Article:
The Education Stimulus Report - Volume 1, Issue 7
In this Issue:
State Chamber Educates on Standards & Reform
“In the year 2010, Georgia’s education leaders face a unique challenge and opportunity of continuing the policy work that has been done recently to improve our academic standards and assessments while seeking new, bold strategies that will further enhance the teaching and learning in our public schools.” That’s how the Georgia Partnership for Excellence in Education (GPEE) describes the push for the Common Core standards, just one of the many initiatives that it has had a hand in promoting.
With Georgia’s Governor, Sonny Perdue, serving as the co-chair of the Common Core effort (together with Delaware’s Governor, Jack Markell) and a long-standing relationship with then-Superintendent of Schools Kathy Cox, getting involved was easy for GPEE.
“From both the business perspective and military families, this is the right thing to do. Families who move across the country deserve some satisfaction that the curriculum will be similar state to state,” said Dr. Steve Dolinger, GPEE president. “With our mobile population, particularly some military families and business families that move to Georgia, we felt there should be some assurance that there would be similar curriculum as people move about. There was a lot of frustration with the fact that in moving from one state to another, curriculum would be more or less challenging for the children.”
One of the concerns that emerged during work on the standards was that the state already had strong standards – so why change? But the Common Core actually builds on the new Georgia performance standards, which were used as part of the model for the Common Core. In order to communicate this point, “We’re now talking about infusing the common core” into Georgia’s ongoing work, Dolinger said. That’s helping to alleviate some of the concern.
Now that Georgia has adopted the Common Core Standards, GPEE continues to see communication as key. Among the most important ideas to communicate, according to Dolinger, is that the standards, while specifying what should be taught, do not specify how it should be taught: “Our teachers can still be as creative as they want to be” – a point that, as a former superintendent, Dolinger understands is key to accepting this educational change.
“We’ve cautioned Georgia that communication of what the standards are and are not has a price tag – we need to have funding for that as well as staff development for teachers.”
Georgia will see the first effects of the Common Core as it redesigns its secondary assessments, moving from grade-level to end-of-course tests, which will be keyed to the new standards.
The Georgia Partnership
GPEE was created in 1992 by the Georgia Chamber of Commerce and, although a separate organization, functions as its education arm. The GPEE Board deliberately includes a blend of business, education and legislative leaders – from the State School Superintendent to the Georgia Teacher of the Year, allowing it to “have high-level, strategic conversations” about important issues like teacher quality and education funding. But one of the important contributions GPEE has made to the process – and continues to make – is in educating policy makers, journalists, and the community at large about important education issues.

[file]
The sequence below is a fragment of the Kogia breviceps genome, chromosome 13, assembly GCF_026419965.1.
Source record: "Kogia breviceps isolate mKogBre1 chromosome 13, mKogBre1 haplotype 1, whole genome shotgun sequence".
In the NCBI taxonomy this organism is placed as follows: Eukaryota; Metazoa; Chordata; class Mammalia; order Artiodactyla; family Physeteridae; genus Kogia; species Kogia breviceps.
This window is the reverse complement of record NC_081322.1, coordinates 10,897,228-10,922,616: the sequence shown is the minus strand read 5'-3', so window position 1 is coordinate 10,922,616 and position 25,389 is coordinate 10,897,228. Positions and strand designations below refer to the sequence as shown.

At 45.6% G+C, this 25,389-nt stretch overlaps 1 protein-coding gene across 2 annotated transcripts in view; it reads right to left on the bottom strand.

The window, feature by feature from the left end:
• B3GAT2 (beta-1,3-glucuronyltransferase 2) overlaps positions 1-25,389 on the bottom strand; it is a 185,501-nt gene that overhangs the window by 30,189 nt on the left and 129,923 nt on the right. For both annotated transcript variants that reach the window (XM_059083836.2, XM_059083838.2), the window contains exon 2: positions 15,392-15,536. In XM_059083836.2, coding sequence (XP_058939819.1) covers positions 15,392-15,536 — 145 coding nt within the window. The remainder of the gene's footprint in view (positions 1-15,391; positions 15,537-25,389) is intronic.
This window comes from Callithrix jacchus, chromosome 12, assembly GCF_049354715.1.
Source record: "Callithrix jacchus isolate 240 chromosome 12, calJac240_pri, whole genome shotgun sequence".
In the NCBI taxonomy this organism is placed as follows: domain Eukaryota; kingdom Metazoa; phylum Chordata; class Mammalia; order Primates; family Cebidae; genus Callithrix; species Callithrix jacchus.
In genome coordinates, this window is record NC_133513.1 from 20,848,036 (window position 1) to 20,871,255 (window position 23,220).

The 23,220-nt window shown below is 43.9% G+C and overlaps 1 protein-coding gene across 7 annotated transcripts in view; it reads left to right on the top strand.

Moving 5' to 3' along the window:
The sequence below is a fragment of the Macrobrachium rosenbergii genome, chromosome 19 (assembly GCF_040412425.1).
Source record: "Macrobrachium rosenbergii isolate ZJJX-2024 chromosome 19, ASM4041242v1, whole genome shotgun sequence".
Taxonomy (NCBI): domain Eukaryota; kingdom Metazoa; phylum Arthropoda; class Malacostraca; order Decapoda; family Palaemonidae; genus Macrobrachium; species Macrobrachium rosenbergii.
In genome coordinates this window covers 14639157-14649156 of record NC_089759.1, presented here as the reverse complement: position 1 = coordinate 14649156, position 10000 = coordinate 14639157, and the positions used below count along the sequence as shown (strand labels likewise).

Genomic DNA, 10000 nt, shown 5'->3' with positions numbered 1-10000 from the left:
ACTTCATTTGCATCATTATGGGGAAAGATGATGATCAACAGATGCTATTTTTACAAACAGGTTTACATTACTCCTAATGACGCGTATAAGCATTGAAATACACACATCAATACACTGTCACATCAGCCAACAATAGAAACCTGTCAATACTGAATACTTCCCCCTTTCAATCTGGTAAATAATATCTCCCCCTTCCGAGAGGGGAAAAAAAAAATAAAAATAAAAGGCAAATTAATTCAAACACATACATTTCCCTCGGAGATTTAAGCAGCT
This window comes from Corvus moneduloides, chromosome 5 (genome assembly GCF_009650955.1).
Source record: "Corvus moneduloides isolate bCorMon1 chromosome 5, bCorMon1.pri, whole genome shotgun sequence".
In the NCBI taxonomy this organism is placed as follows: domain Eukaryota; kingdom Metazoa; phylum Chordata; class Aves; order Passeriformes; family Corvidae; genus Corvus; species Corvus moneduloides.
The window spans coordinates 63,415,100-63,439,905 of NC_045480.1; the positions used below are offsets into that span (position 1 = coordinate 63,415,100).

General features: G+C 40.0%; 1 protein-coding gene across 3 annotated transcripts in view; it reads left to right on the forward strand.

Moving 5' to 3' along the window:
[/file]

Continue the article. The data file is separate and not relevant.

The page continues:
Its publications have been used as models across the country, but GPEE goes beyond just publishing useful reports. Every January, it puts out the Top 10 Issues to Watch, a publication that is popular with legislators. Following a recommendation by Turner Broadcasting, GPEE also hosts an annual forum for journalists to discuss the Top 10. The forum, held every January just before the legislative session, draws print, radio and TV reporters for half a day to learn about the issues – having surveyed the reporters to see what issues they’d like to discuss - and results in ongoing relationships between GPEE and reporters, who come to GPEE for support.
Another report, the Economics of Education, resulted from the Georgia Chamber’s request to help with messaging across the state: specifically, that education builds the workforce and economic development. Now in its third edition, GPEE not only presents the report’s data across the state (and the country) – it uses the report as a way to prompt local conversations. In communities that respond to the data with a real desire to improve education, GPEE supports those efforts by helping with strategic planning. The community brings together the stakeholders, and GPEE helps establish metrics. Dolinger says “We’ve had some pretty good successes, working in a number of counties that want to get serious.”
Yet a third report, the Education Policy Primer, is produced for Georgians running for office at any level, to help candidates get their education platform together. Having just concluded seven sessions across the state, GPEE will now wait for the primaries to finish and then conduct two more sessions for the non-partisan candidates who will run in the general election.
By befriending these communities – journalists, local communities, and office-seekers, GPEE gets invited to do presentations when it matters, whether getting invited to come to the legislature before session or when lawmakers are wrestling with an issue.
Georgia’s Race to the Top
GPEE hopes that its communication efforts and its work on the Common Core will help Georgia secure funding in the second round of Race to the Top. Having finished in third place during the first round (when only the first two applications were funded), the state is very hopeful about this round.
That funding “will help us continue the work on standards and assessments,” Dolinger said, but the state also has a number of other objectives. “Our data system has been an Achilles heel for Georgia and we don’t have cohort analysis in place yet.”